Identity and participation in social networking sites amongst pre-service elementary school teachers

Date

2012-08

Authors

Kimmons, Royce M.

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Abstract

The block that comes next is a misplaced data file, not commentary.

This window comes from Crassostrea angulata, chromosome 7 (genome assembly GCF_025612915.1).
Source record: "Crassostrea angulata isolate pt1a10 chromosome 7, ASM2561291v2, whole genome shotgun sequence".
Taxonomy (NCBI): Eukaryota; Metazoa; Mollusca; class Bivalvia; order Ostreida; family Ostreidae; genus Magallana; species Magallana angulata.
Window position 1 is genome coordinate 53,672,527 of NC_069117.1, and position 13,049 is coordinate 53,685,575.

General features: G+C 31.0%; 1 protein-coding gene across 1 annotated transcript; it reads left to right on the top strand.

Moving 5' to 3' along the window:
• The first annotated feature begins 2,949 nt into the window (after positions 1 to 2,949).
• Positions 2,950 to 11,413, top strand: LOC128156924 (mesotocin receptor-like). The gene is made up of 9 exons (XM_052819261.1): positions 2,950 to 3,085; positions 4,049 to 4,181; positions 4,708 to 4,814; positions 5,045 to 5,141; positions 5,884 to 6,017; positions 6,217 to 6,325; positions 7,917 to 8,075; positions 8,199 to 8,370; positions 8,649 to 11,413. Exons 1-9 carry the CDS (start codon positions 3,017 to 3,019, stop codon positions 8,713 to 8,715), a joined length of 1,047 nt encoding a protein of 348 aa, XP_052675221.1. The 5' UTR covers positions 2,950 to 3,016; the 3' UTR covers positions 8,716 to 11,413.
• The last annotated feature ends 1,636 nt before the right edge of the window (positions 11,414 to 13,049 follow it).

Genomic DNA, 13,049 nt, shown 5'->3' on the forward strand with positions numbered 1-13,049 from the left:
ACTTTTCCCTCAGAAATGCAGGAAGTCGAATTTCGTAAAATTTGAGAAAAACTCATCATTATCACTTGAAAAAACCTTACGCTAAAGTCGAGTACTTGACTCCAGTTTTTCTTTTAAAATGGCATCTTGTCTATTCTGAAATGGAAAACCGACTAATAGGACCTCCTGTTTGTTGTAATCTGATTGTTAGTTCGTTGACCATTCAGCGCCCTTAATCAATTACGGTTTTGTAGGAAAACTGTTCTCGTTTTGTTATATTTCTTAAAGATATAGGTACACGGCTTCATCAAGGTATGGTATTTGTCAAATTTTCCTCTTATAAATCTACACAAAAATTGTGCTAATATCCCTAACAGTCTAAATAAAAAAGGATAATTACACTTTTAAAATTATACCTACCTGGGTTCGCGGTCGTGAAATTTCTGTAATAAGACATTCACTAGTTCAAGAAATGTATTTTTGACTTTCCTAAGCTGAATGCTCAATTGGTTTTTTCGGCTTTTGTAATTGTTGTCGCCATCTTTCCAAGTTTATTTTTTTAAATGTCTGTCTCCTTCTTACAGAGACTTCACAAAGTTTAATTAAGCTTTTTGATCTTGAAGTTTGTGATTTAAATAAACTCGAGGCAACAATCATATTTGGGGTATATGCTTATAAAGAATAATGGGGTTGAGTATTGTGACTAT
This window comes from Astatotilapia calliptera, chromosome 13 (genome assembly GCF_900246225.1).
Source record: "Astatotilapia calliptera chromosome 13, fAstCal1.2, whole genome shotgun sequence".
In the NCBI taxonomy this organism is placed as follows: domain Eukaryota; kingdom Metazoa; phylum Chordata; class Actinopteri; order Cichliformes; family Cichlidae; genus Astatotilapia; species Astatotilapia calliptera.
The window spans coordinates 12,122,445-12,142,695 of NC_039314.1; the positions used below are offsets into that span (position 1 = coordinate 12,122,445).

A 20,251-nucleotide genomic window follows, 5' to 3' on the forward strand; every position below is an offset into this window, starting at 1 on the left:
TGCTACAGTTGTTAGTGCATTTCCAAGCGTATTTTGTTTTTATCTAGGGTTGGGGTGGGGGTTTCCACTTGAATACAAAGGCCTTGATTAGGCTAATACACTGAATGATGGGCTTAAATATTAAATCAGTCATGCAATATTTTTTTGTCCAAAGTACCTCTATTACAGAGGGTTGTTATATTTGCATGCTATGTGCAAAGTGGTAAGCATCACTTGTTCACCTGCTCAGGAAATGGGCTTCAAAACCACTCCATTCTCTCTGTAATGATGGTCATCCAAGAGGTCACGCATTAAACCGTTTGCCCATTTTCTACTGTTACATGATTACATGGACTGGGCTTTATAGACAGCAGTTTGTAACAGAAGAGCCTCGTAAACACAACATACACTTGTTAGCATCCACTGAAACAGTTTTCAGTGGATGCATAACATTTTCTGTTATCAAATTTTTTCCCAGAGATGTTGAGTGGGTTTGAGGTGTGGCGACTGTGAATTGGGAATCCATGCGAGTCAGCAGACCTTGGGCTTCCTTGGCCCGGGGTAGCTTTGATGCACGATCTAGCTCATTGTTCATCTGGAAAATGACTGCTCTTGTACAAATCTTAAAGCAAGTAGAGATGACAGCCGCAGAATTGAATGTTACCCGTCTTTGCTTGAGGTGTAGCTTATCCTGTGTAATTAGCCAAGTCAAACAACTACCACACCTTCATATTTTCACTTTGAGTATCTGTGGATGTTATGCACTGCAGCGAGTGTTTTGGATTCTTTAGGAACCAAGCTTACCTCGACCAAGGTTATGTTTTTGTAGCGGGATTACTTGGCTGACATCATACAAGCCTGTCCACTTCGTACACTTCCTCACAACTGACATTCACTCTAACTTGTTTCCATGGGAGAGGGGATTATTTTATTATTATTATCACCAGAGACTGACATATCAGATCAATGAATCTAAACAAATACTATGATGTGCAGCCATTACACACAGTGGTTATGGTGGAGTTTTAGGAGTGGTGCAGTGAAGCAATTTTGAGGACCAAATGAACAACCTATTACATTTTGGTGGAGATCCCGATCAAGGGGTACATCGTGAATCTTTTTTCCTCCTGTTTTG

Recent trends in social networking site (SNS) use amongst teachers have led to some alarming circumstances. Practicing and pre-service teachers have been fired or otherwise punished (e.g. suspension, licensure revocation, etc.) for a variety of offenses related to their SNS use, ranging from sinister to morally ambiguous offenses, and have been encouraged or required by school administrators, professors, and others in positions of power to use SNS in particular ways. Past research on the topic of SNS in education and SNS professionalism has focused on issues of implementation (e.g. how to use SNS to support learning) or utility (e.g. how to use SNS to successfully achieve career goals). Missing from this discussion, however, is an understanding of how teachers (and those preparing to become teachers) naturally come to participate in SNS, why they participate in the ways that they do, and how this use is related to their identity. This study seeks to fill a gap in the literature by understanding pre-service teachers’ uses of SNS in terms of previous experiences, cultural expectations, social benefits, connections to identity construction and maintenance, and how these uses and beliefs regarding SNS begin to change in response to professionalization processes. Grounded theory is employed to generate an explanatory construct, which I refer to as the Acceptable Identity Fragment (AIF). The AIF is then used to understand and illustrate issues surrounding SNS use in education. Major findings suggest that 1) pre-service teachers’ identities in SNS represent a fragment of their authentic identities, 2) pre-service teachers use various SNS differently in conjunction with each SNS’s embedded values and assumptions about identity, 3) SNS use raises various problematic issues surrounding identity and how pre-service teachers are perceived and judged as individuals (e.g. digital persistence, lateral surveillance, etc.), and 4) professionalization processes alter and restrict pre-service teachers’ ability and comfort to express themselves in SNS. These findings lead to discussion, implications, and recommendations on a variety of topics including the following: institutional uses of SNS in education, relationships between fragmented and authentic identities, SNS literacy development, and cultural issues of SNS use.

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